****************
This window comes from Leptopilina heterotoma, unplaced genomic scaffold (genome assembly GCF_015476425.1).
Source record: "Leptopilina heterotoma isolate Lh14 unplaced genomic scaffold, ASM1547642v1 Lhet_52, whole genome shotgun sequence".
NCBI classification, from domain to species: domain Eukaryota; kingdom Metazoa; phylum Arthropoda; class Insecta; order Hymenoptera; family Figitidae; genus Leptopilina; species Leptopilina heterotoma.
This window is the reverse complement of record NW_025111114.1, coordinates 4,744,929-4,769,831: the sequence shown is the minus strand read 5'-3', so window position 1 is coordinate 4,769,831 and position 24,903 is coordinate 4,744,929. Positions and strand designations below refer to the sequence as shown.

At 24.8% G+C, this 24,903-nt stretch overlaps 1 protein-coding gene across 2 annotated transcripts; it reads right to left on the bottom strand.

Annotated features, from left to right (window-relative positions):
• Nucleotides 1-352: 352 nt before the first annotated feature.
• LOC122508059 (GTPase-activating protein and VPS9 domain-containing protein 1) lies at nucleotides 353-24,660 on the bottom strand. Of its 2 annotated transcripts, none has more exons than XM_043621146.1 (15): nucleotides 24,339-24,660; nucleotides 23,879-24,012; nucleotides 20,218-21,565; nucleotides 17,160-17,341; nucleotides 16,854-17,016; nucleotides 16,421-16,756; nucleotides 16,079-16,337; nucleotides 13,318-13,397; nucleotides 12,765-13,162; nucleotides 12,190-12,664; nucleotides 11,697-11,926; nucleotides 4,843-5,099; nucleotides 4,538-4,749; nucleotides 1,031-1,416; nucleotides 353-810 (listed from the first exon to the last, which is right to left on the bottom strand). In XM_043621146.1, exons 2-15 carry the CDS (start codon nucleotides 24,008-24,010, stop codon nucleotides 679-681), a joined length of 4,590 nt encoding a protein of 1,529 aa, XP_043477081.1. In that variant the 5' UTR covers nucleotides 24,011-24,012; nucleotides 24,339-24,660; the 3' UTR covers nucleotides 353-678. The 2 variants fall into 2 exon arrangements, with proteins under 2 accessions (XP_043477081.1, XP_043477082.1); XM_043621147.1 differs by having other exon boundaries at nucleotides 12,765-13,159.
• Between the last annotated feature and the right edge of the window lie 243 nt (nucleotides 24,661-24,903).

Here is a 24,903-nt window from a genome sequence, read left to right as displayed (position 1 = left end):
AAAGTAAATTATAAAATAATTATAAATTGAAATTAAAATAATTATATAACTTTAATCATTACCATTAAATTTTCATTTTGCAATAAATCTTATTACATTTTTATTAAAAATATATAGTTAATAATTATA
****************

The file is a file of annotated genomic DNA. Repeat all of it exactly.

This window comes from Leptopilina heterotoma, unplaced genomic scaffold (genome assembly GCF_015476425.1).
Source record: "Leptopilina heterotoma isolate Lh14 unplaced genomic scaffold, ASM1547642v1 Lhet_52, whole genome shotgun sequence".
NCBI classification, from domain to species: domain Eukaryota; kingdom Metazoa; phylum Arthropoda; class Insecta; order Hymenoptera; family Figitidae; genus Leptopilina; species Leptopilina heterotoma.
This window is the reverse complement of record NW_025111114.1, coordinates 4,744,929-4,769,831: the sequence shown is the minus strand read 5'-3', so window position 1 is coordinate 4,769,831 and position 24,903 is coordinate 4,744,929. Positions and strand designations below refer to the sequence as shown.

At 24.8% G+C, this 24,903-nt stretch overlaps 1 protein-coding gene across 2 annotated transcripts; it reads right to left on the bottom strand.

Annotated features, from left to right (window-relative positions):
• Nucleotides 1-352: 352 nt before the first annotated feature.
• LOC122508059 (GTPase-activating protein and VPS9 domain-containing protein 1) lies at nucleotides 353-24,660 on the bottom strand. Of its 2 annotated transcripts, none has more exons than XM_043621146.1 (15): nucleotides 24,339-24,660; nucleotides 23,879-24,012; nucleotides 20,218-21,565; nucleotides 17,160-17,341; nucleotides 16,854-17,016; nucleotides 16,421-16,756; nucleotides 16,079-16,337; nucleotides 13,318-13,397; nucleotides 12,765-13,162; nucleotides 12,190-12,664; nucleotides 11,697-11,926; nucleotides 4,843-5,099; nucleotides 4,538-4,749; nucleotides 1,031-1,416; nucleotides 353-810 (listed from the first exon to the last, which is right to left on the bottom strand). In XM_043621146.1, exons 2-15 carry the CDS (start codon nucleotides 24,008-24,010, stop codon nucleotides 679-681), a joined length of 4,590 nt encoding a protein of 1,529 aa, XP_043477081.1. In that variant the 5' UTR covers nucleotides 24,011-24,012; nucleotides 24,339-24,660; the 3' UTR covers nucleotides 353-678. The 2 variants fall into 2 exon arrangements, with proteins under 2 accessions (XP_043477081.1, XP_043477082.1); XM_043621147.1 differs by having other exon boundaries at nucleotides 12,765-13,159.
• Between the last annotated feature and the right edge of the window lie 243 nt (nucleotides 24,661-24,903).

Here is a 24,903-nt window from a genome sequence, read left to right as displayed (position 1 = left end):
AAAGTAAATTATAAAATAATTATAAATTGAAATTAAAATAATTATATAACTTTAATCATTACCATTAAATTTTCATTTTGCAATAAATCTTATTACATTTTTATTAAAAATATATAGTTAATAATTATA